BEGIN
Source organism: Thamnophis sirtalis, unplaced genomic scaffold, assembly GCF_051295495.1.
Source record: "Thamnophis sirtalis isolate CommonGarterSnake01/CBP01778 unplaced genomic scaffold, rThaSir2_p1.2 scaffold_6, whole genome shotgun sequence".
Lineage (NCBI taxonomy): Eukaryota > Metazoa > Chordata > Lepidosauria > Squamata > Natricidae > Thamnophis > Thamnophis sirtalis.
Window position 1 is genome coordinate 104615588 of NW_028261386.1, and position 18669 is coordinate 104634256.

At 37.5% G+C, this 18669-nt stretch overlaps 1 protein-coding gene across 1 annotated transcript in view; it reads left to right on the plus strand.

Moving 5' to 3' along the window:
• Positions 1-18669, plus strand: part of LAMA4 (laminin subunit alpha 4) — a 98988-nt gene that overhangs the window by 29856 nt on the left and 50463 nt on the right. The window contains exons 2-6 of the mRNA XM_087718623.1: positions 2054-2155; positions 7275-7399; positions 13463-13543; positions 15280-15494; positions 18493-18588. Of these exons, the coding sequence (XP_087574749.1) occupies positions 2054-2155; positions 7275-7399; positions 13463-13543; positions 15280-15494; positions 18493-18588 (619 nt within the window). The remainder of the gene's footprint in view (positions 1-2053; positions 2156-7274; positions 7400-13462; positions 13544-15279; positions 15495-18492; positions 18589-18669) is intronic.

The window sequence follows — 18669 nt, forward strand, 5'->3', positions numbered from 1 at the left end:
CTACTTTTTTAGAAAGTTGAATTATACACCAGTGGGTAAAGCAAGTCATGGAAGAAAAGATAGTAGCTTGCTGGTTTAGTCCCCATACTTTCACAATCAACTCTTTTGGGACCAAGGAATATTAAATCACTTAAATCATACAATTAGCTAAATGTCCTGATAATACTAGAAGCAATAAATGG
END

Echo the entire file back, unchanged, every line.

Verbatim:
Source organism: Thamnophis sirtalis, unplaced genomic scaffold, assembly GCF_051295495.1.
Source record: "Thamnophis sirtalis isolate CommonGarterSnake01/CBP01778 unplaced genomic scaffold, rThaSir2_p1.2 scaffold_6, whole genome shotgun sequence".
Lineage (NCBI taxonomy): Eukaryota > Metazoa > Chordata > Lepidosauria > Squamata > Natricidae > Thamnophis > Thamnophis sirtalis.
Window position 1 is genome coordinate 104615588 of NW_028261386.1, and position 18669 is coordinate 104634256.

At 37.5% G+C, this 18669-nt stretch overlaps 1 protein-coding gene across 1 annotated transcript in view; it reads left to right on the plus strand.

Moving 5' to 3' along the window:
• Positions 1-18669, plus strand: part of LAMA4 (laminin subunit alpha 4) — a 98988-nt gene that overhangs the window by 29856 nt on the left and 50463 nt on the right. The window contains exons 2-6 of the mRNA XM_087718623.1: positions 2054-2155; positions 7275-7399; positions 13463-13543; positions 15280-15494; positions 18493-18588. Of these exons, the coding sequence (XP_087574749.1) occupies positions 2054-2155; positions 7275-7399; positions 13463-13543; positions 15280-15494; positions 18493-18588 (619 nt within the window). The remainder of the gene's footprint in view (positions 1-2053; positions 2156-7274; positions 7400-13462; positions 13544-15279; positions 15495-18492; positions 18589-18669) is intronic.

The window sequence follows — 18669 nt, forward strand, 5'->3', positions numbered from 1 at the left end:
CTACTTTTTTAGAAAGTTGAATTATACACCAGTGGGTAAAGCAAGTCATGGAAGAAAAGATAGTAGCTTGCTGGTTTAGTCCCCATACTTTCACAATCAACTCTTTTGGGACCAAGGAATATTAAATCACTTAAATCATACAATTAGCTAAATGTCCTGATAATACTAGAAGCAATAAATGG